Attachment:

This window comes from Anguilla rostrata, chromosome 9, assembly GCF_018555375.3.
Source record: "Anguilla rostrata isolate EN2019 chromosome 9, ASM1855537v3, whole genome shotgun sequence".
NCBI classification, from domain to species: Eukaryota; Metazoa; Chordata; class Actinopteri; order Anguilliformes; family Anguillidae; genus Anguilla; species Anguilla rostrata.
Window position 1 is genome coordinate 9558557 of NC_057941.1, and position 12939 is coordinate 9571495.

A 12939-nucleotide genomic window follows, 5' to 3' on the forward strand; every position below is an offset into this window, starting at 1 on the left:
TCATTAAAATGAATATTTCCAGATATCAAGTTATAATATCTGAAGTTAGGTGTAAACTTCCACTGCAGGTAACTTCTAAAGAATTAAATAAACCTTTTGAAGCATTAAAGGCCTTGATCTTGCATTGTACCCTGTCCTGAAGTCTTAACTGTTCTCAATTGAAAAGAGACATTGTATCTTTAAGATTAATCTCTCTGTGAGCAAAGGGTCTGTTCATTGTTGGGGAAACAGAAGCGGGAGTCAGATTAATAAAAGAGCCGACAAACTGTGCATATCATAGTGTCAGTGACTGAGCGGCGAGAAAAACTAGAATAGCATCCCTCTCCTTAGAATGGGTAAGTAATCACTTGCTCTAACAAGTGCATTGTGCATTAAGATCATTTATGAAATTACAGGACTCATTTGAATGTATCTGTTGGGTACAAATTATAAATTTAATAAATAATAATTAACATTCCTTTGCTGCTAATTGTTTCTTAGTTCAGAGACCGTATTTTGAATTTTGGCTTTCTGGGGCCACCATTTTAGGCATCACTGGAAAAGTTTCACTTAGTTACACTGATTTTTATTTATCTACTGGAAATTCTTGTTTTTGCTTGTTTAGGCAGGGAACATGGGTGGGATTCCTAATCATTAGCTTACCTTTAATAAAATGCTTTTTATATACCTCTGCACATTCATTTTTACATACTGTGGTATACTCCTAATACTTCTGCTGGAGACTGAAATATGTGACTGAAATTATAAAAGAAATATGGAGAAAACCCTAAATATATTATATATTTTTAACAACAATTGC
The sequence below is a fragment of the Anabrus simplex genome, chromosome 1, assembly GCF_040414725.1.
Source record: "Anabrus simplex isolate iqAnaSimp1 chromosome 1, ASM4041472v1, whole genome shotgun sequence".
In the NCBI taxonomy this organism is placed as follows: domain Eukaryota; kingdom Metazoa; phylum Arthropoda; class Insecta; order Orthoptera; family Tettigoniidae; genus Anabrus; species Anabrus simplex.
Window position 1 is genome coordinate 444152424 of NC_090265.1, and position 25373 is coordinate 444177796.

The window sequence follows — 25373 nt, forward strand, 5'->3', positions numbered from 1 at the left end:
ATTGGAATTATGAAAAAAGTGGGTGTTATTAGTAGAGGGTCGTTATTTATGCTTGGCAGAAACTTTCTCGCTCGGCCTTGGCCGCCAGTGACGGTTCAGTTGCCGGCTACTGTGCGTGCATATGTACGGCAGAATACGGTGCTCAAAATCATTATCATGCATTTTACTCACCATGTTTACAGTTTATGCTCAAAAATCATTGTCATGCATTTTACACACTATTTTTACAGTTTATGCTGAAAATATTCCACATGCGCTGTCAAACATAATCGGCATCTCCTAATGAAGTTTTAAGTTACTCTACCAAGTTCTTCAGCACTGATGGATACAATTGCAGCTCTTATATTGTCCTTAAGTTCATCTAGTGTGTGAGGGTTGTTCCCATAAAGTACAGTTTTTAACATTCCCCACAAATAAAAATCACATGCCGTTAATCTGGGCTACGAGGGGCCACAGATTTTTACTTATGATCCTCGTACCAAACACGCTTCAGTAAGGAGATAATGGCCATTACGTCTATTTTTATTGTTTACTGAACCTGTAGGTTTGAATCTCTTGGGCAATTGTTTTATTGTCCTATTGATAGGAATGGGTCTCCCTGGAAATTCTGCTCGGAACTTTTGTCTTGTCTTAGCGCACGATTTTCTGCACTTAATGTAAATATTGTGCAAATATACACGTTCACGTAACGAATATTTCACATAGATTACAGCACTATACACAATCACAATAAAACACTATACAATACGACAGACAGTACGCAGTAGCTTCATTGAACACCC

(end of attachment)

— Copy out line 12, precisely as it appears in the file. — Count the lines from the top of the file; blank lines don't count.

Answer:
ATTGGAATTATGAAAAAAGTGGGTGTTATTAGTAGAGGGTCGTTATTTATGCTTGGCAGAAACTTTCTCGCTCGGCCTTGGCCGCCAGTGACGGTTCAGTTGCCGGCTACTGTGCGTGCATATGTACGGCAGAATACGGTGCTCAAAATCATTATCATGCATTTTACTCACCATGTTTACAGTTTATGCTCAAAAATCATTGTCATGCATTTTACACACTATTTTTACAGTTTATGCTGAAAATATTCCACATGCGCTGTCAAACATAATCGGCATCTCCTAATGAAGTTTTAAGTTACTCTACCAAGTTCTTCAGCACTGATGGATACAATTGCAGCTCTTATATTGTCCTTAAGTTCATCTAGTGTGTGAGGGTTGTTCCCATAAAGTACAGTTTTTAACATTCCCCACAAATAAAAATCACATGCCGTTAATCTGGGCTACGAGGGGCCACAGATTTTTACTTATGATCCTCGTACCAAACACGCTTCAGTAAGGAGATAATGGCCATTACGTCTATTTTTATTGTTTACTGAACCTGTAGGTTTGAATCTCTTGGGCAATTGTTTTATTGTCCTATTGATAGGAATGGGTCTCCCTGGAAATTCTGCTCGGAACTTTTGTCTTGTCTTAGCGCACGATTTTCTGCACTTAATGTAAATATTGTGCAAATATACACGTTCACGTAACGAATATTTCACATAGATTACAGCACTATACACAATCACAATAAAACACTATACAATACGACAGACAGTACGCAGTAGCTTCATTGAACACCC